Last week’s startling confession by White House operative Ben Rhodes—that the Obama administration lied to the American people about its dealings with Iran to secure a nuclear agreement—not only confirms the perception of a mendacious and arrogant presidency. It exposes a feverish and even delusional frame of mind: an uncompromising revulsion for war that has undermined American security and invited a cascade of extremism, violence, and human suffering.
In an interview with David Samuels published in the New York Times Magazine, Rhodes, deputy national security adviser for strategic communications, candidly explained how the White House spun the Iran negotiations. The official story, shaped by Rhodes, was that the Iran deal began in 2013, after the election of the “moderate” Hassan Rouhani supposedly marginalized “hardliners” opposed to negotiations. Under this happy scenario, the “moderates” sought a policy of “openness,” including a willingness to dismantle Iran’s illicit nuclear-weapons program. The only alternative to the agreement, according to this version, was war with Iran.
All of this was a fiction. Talks with Iran, in fact, had begun in 2012—with “hardliners” unlikely to negotiate in good faith. Obama’s closest advisors acknowledge he wanted talks with the Iranians from the start of his presidency. Most Iran experts see little difference between the militant mullahs and Rouhani, whose candidacy was handpicked by Iran’s supreme leader, the Ayatollah Ali Khamenei. (Yes, that’s the “death to America” Khamenei.) Moreover, many believe that continuing the economic sanctions against Iran—instead of abandoning them at the outset—would have yielded a much stronger disarmament agreement with Tehran.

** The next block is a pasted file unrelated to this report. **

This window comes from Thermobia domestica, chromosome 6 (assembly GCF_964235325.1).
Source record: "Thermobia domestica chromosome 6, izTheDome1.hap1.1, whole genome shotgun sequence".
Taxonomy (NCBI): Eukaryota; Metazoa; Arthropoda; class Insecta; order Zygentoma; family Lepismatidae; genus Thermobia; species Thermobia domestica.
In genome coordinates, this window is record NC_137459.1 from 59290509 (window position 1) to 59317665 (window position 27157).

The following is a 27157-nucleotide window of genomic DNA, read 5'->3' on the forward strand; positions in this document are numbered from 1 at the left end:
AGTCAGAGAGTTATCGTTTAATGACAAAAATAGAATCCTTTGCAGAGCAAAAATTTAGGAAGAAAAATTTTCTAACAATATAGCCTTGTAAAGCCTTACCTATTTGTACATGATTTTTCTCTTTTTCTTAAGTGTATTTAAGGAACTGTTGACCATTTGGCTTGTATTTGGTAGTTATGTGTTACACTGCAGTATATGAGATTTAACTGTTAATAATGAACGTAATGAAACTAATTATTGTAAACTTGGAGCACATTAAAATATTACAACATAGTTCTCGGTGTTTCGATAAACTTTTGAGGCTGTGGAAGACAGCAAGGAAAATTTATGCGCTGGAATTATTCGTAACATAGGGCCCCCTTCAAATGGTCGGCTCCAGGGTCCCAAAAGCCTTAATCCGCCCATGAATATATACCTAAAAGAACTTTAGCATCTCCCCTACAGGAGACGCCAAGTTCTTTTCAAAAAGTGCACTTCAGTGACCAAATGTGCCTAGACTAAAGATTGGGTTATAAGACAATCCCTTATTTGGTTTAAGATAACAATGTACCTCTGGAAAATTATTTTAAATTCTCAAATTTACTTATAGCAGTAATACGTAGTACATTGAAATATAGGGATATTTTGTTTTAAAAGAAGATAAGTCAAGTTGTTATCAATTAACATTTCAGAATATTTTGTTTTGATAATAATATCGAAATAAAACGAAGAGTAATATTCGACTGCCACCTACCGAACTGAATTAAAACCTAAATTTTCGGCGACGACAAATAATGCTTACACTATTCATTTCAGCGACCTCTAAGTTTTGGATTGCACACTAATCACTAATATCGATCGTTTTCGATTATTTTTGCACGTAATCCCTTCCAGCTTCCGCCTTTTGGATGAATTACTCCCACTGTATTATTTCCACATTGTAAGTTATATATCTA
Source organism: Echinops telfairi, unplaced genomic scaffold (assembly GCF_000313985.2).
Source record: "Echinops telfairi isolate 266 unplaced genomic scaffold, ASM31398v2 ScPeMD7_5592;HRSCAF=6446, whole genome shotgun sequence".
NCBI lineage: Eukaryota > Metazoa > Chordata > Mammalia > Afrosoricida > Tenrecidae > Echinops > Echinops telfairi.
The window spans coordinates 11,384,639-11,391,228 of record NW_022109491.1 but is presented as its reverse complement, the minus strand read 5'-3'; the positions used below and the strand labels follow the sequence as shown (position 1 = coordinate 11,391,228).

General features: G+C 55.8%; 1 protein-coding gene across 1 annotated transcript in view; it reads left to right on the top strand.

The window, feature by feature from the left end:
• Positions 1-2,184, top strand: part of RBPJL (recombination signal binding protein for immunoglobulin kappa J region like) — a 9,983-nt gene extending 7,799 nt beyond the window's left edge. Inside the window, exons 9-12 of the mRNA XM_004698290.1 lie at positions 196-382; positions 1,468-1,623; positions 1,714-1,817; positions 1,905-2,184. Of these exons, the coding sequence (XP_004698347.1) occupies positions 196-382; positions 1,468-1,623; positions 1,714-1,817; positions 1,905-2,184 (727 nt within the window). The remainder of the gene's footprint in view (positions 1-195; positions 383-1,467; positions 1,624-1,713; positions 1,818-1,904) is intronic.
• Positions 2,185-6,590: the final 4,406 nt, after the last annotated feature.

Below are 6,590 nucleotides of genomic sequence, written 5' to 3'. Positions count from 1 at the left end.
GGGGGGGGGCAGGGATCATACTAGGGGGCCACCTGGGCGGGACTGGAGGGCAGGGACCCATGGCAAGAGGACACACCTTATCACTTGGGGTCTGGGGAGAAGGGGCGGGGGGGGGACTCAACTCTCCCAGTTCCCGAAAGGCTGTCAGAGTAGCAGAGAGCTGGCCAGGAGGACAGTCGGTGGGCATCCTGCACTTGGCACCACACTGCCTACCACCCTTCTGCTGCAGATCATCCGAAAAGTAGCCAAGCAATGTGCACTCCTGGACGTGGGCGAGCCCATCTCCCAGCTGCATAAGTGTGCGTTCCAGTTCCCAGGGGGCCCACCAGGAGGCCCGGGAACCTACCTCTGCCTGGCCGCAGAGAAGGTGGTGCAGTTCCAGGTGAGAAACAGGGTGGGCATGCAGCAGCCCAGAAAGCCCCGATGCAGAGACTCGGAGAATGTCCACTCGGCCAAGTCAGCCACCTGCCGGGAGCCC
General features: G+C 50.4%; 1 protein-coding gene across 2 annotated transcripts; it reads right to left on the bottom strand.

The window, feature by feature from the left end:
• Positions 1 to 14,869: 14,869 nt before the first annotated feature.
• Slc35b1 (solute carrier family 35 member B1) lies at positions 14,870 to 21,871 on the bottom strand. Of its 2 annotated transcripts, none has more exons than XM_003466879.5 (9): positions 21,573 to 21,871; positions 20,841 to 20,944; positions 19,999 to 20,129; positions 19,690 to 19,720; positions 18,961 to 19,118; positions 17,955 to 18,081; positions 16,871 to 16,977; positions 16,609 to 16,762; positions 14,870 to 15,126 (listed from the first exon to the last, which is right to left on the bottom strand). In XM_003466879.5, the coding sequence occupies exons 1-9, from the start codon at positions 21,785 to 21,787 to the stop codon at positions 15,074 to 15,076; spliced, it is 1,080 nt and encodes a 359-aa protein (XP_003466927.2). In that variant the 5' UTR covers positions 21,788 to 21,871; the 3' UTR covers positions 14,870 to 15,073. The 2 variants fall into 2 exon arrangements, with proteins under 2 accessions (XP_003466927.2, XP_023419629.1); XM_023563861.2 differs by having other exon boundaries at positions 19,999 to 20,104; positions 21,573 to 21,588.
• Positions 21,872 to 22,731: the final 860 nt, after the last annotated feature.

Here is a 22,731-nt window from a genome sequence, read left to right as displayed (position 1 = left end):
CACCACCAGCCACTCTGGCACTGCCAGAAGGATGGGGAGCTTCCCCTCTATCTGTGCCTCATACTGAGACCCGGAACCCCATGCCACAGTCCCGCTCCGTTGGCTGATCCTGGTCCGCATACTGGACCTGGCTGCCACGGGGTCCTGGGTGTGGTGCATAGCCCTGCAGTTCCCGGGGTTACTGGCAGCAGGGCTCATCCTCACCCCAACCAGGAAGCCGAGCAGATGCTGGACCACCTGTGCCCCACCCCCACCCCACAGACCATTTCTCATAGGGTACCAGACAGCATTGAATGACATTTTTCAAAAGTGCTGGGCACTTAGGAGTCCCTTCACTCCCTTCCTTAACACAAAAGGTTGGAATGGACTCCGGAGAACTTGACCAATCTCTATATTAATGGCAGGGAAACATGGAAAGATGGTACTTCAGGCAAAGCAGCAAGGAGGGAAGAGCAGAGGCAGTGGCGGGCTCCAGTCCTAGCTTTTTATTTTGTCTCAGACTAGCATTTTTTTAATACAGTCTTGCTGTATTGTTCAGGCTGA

It is especially damning that Samuels, himself a liberal journalist and an Obama supporter, leaves no doubt about the administration’s strategy of deception: “The way in which most Americans have heard the story of the Iran deal presented…was largely manufactured for the purpose of selling the deal.”
Rhodes brags to Samuels about his role in misleading clueless journalists whose “only reporting experience consists of being around political campaigns.” Today’s large cohort of young reporters, he implies, are especially vulnerable to manipulation because “they literally know nothing.” With a kind of Trumpian self-regard, Rhodes details the Obama playbook:
We created an echo chamber. They were saying things that validated what we had given them to say…In the absence of rational discourse, we are going to discourse the [expletive] out of this. We had test drives to know who was going to be able to carry our message effectively, and how to use outside groups like Ploughshares, the Iran Project and whomever else. So we knew the tactics that worked.